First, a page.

Basic Knee Shield Half Guard Sweep Bernardo Faria
Learn A Basic Half Guard Knee Shield From Bernardo Faria
Who would have thought one of the most common positions in Brazilian Jiu Jitsu would have begun from a knee injury? Popularized by Roberto Correa in the early days of competition, the half guard may have never come into existence if it weren’t for his injury at the time. Now, many years later we have competitors like Bernardo Faria who are masters of the half guard. Other high level BJJ practitioners such as Tom DeBlass and Lucas Leite have also mastered the half guard and rely on it for much of their competitive success.
But unlike many others, Bernardo Faria prefers to teach the half guard starting from knee shield, which is a more common position to be in, especially if an opponent has just broken down your full guard. Let us take a look at Faria’s demonstration of Half Guard Knee Shield in the video below.
What is most great about the knee shield is that keeps an opponent’s weight off of you, allowing you to control the distance and keep them tight to your body, controlling their posture. You can think of knee shield like a seat belt running across the torso of your opponent from the shoulder to the hip. For Bernardo, this knee shield is a fundamental position, which is why he stresses the importance of practicing and mastering it.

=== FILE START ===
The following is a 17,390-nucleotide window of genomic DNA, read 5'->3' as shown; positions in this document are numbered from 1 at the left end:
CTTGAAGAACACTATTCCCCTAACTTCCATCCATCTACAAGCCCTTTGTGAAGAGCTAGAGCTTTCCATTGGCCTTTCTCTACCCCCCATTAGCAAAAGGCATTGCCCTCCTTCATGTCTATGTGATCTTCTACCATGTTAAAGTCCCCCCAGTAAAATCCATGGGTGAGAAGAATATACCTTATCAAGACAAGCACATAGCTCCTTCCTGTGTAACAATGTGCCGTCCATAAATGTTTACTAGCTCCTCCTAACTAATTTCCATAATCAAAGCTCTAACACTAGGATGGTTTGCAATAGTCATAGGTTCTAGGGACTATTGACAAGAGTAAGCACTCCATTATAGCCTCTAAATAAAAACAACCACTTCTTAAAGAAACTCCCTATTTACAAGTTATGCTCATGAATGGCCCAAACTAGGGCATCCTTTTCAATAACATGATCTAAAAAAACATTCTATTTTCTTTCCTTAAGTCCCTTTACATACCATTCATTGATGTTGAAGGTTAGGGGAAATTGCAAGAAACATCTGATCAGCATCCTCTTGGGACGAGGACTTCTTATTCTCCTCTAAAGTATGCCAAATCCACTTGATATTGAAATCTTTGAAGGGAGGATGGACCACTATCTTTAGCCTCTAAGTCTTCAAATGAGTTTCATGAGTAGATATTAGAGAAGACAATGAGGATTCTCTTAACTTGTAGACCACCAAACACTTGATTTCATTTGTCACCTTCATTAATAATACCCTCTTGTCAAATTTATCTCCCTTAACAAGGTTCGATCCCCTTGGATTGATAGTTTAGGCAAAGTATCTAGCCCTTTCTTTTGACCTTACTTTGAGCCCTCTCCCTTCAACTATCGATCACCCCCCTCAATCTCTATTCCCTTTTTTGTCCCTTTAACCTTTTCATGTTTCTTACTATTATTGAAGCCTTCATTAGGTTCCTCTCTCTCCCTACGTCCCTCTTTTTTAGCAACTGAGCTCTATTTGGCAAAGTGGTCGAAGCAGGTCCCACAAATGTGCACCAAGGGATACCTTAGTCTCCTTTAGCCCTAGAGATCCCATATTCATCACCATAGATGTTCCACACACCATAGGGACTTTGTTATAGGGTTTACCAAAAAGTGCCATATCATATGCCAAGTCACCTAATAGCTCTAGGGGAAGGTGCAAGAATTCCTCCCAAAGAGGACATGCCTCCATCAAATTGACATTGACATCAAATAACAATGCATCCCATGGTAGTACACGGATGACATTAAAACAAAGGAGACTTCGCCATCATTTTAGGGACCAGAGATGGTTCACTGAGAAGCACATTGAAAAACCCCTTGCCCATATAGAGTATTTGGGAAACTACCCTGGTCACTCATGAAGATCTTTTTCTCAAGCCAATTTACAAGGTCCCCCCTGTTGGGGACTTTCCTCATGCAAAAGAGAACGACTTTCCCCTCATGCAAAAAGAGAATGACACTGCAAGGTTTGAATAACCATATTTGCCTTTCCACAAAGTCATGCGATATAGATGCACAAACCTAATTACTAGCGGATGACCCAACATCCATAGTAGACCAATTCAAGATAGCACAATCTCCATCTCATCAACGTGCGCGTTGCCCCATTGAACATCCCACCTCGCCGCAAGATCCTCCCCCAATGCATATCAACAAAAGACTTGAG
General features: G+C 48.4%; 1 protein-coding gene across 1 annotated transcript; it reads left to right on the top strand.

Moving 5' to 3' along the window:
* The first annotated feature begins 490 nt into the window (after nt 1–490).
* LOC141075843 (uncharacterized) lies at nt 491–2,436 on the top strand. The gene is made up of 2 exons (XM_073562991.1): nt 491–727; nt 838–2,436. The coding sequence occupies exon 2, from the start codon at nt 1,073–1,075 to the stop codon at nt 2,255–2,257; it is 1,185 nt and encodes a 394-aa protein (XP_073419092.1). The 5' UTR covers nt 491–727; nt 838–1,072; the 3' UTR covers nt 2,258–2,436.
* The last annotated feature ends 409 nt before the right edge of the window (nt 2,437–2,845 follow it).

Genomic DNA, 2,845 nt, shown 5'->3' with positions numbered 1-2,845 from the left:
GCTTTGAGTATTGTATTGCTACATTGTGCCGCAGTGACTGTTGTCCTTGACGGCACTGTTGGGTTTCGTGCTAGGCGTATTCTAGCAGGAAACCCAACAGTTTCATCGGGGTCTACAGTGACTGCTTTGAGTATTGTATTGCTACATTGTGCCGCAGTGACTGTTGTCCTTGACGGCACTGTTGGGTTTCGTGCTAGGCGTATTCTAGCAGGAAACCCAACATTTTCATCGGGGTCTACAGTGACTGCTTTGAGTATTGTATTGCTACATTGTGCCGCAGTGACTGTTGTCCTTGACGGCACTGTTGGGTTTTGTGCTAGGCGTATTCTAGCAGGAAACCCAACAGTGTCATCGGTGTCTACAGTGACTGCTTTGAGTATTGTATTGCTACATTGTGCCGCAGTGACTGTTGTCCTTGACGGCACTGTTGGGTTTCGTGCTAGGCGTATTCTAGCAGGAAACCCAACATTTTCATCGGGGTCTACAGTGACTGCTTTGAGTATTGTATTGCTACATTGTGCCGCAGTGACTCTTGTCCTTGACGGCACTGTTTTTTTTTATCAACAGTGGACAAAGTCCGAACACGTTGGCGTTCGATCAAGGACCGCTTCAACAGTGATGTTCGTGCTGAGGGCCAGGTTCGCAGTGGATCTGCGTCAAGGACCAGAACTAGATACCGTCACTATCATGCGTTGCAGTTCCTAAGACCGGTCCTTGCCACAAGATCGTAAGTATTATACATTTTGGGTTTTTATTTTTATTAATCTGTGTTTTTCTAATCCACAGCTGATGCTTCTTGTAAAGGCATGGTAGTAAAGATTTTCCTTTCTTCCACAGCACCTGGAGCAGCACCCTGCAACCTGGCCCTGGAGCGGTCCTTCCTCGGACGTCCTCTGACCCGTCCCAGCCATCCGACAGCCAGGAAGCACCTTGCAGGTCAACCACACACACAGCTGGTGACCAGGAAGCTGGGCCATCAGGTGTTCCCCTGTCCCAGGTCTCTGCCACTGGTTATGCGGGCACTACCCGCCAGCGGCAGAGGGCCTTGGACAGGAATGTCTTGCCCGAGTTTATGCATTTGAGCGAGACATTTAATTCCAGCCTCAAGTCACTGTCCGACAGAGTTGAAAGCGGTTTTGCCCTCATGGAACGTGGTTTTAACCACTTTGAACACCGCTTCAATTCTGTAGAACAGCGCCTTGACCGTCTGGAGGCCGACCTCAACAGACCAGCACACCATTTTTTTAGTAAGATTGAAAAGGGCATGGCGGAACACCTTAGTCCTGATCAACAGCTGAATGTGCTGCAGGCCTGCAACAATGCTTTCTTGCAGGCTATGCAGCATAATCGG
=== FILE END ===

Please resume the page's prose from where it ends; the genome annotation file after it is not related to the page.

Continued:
Alongside the top of the knee shield is a cross collar grip. In my experience, the deeper you can get with this grip, the better. With four fingers inside the gi and the thumb outside, get a deep a grip as possible. Now you have strong control over your opponent, giving you the ability to stay connected while maintaining distance. This also lets you close the distance, which is what Bernardo considers the actual knee shield. It also keeps your opponent from trying to clear your knee as they will end up choking themselves on your arm across their throat.
So, the next time you’re on the mats, remember these few basic tips about half guard knee shield. Do not have your knee shield too low. Have it high up in your opponent’s arm pit, making it difficult for them to smash and pass. Really get deep on that cross collar grip. The back of your hand should be reaching behind his neck. Control his free arm either at the wrist or at the elbow and pull him close to full secure the knee shield.